That report, which was due September 14, will show how the federal funds have been re-invested to expand long-term care services
October 27, 2010 -- While a multi-level investigation is still under way by the Oregon Department of Justice into the Money Follows the Person program, James Toews acknowledged that his staff is in the process of compiling financial information to submit to the federal government.
“We hope to send it within the next few weeks and detail all funding categories,” said Toews, assistant director of the Seniors and People with Disabilities Division. The report was delayed because “we’ve had to rework the numbers and had to go back and check all the expenses and go through the accounting and contracting records to make sure they were the right numbers.”
This report, which was due on September 14, is expected to show all paid expenditures since the program’s inception in April 2008. The Centers for Medicare and Medicaid Services has a requirement calling upon states that receive such funding to reinvest those dollars into initiatives that expand the capacity of long-term care services
By mid-September, close to $1 million ($904,607) was said to have been re-invested. “It’s not the same as savings, but the difference between the enhanced federal match and what would otherwise would have been spent had we not had the grant to expand the community system,” Toews said.
Despite concerns that the division might have “cooked the books,” and spent the money to rebalance the Department of Human Services budget, Toews insisted that’s not the case. “These dollars haven’t been spent on other programs. It’s all been spent on the Money Follows the Person program.”
At the same time, an investigation by the Department of Justice is looking into allegations that some of these dollars might have been misappropriated. If that did happen, “we can always go back later if we find out that the numbers are wrong or weren’t expended correctly,” Toews said.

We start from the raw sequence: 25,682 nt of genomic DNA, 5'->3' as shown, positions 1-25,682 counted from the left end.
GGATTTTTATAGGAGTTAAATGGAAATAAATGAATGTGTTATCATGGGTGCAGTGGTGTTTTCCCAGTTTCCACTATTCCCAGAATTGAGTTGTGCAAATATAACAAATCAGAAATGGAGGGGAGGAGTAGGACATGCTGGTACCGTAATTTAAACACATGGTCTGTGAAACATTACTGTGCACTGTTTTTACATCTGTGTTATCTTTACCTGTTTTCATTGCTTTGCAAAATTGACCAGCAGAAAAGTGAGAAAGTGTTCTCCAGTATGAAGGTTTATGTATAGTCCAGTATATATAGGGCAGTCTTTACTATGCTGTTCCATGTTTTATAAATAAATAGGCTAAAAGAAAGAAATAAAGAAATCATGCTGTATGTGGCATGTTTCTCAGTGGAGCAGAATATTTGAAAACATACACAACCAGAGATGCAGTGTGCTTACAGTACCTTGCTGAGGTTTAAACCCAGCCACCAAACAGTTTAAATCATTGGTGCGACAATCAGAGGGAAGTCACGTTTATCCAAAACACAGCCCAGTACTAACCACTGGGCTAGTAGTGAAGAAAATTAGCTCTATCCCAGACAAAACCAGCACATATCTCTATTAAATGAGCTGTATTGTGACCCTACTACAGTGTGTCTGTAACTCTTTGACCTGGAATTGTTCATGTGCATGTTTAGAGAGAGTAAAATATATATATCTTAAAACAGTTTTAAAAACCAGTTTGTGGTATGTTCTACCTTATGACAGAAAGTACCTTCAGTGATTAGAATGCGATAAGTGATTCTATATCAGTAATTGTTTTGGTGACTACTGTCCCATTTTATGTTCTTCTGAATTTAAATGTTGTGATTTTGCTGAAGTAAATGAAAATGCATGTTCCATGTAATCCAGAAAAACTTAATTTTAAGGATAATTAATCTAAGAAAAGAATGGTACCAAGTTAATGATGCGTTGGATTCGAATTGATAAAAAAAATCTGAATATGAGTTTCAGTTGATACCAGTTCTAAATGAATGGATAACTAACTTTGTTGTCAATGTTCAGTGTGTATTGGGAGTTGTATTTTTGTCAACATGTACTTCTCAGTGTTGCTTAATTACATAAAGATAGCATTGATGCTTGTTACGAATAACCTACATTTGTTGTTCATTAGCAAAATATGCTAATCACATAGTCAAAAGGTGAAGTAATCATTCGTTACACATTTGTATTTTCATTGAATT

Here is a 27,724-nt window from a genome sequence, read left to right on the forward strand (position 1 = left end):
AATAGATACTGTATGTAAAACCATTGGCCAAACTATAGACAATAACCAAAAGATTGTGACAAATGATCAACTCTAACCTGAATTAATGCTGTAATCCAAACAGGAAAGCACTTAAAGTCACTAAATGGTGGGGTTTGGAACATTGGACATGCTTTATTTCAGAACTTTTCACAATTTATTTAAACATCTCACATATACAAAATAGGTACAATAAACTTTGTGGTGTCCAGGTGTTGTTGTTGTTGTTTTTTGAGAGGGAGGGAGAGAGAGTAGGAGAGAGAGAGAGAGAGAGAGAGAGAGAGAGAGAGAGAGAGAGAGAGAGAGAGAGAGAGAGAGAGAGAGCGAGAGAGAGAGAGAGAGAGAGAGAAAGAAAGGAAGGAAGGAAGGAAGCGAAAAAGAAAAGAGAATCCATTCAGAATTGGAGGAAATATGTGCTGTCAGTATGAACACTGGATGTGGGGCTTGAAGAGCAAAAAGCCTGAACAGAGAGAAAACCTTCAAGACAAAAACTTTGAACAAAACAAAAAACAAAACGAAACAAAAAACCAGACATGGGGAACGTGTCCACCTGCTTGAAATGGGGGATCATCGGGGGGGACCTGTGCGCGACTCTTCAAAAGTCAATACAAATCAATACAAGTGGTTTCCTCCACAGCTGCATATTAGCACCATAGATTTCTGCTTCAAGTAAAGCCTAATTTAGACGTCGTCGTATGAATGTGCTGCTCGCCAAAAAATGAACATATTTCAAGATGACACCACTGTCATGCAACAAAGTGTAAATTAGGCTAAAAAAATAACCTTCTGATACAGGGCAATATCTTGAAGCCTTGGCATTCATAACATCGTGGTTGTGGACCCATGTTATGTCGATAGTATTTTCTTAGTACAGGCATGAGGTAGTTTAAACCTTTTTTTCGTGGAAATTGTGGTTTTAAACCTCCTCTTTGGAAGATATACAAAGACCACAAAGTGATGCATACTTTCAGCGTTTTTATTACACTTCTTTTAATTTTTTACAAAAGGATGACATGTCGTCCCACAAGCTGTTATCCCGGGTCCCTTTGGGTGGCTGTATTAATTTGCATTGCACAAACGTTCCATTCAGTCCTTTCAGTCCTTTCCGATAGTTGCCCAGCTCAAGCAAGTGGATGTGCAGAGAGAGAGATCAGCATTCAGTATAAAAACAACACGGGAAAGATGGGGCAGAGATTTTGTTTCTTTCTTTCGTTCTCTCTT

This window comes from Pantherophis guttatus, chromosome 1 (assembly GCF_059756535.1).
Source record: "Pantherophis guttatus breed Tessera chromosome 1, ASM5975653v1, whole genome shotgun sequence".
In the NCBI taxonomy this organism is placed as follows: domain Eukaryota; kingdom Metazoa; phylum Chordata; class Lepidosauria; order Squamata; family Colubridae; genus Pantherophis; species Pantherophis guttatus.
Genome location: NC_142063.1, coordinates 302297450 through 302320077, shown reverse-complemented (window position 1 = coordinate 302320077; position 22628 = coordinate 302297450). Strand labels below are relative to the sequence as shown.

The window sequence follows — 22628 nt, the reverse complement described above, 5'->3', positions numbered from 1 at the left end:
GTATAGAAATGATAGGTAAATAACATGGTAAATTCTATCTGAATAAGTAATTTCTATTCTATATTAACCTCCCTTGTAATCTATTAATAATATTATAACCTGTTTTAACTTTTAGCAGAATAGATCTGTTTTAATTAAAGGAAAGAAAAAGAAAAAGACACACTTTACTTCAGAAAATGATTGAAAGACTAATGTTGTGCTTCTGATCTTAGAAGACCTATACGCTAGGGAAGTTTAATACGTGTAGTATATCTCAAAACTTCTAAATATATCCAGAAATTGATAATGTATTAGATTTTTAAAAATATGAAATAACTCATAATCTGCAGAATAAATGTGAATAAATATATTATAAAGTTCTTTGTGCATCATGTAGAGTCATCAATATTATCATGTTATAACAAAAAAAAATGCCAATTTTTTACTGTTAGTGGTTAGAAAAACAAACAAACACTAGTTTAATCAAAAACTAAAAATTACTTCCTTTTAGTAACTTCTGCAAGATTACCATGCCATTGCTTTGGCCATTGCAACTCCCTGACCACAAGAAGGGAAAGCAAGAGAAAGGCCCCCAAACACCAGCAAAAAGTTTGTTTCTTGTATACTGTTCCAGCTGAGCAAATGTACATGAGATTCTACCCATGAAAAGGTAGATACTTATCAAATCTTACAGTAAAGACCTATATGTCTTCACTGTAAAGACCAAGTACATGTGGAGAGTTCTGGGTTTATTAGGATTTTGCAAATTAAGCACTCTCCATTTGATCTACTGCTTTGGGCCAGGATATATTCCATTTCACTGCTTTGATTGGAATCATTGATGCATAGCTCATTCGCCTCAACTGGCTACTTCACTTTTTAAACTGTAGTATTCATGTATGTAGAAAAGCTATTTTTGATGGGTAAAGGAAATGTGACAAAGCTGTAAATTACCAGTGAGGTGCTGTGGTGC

This is the first time CMS has required such a detailed report. Since 2008, Oregon has drawn down $14.9 million in federal Medicaid funds and spent $5.5 million from the state’s general fund on Money Follows the Person, which has moved 278 seniors and people with disabilities out of nursing homes into community-bases settings.
Currently the state has $40.7 million in federal funds available, and there have been 31.25 positions funded by the grant; seven in the administration office; the remainder in the field.
Until late August the program was run by Julia Huddleston who designed and implemented the program before resigning. Earlier she had worked with a budget analyst who told her there had been “no re-investment dollars set aside.”
Several errors had also been made “by the budget department in reconciling the program’s budget and accounting for grant funds in other ways,” according to a letter she sent Toews on September 23. In mid-August that budget analyst had been reassigned while the report remained unfinished, she wrote.
When asked to respond to Huddleston’s concerns about these budgetary problems, Toews declined to answer, citing the ongoing investigation.
Senator Jackie Winters (R-Salem), is also eager to get a copy of the report being sent to CMS. “We need to know what’s happened to these resources, and the status of the report,” she told The Lund Report.
Meanwhile, Huddleston told Toews she had voluntarily resigned because “I no longer had faith in the leadership of the agency,” adding, “since then I am being made the scapegoat for DHS’ sloppy budget practices and disorganized leadership. I have not been charged with any wrongdoing, informed of any grounds to investigate the program or my conduct, or asked to participate in any investigation.”
Huddleston also wrote, “Over the past three years the program has grown and thrived under my leadership. My decision to leave the program had nothing to do with the program itself, but rather resulted from my frustration with the way in which SPD (Seniors and People with Disabilities) is managed.”
Since writing the letter, Huddleston hasn’t been contacted by Toews or anyone from the Department of Justice about its ongoing investigation. “Come on, what are we investigating?” she asked. “How long does an investigation go on?”
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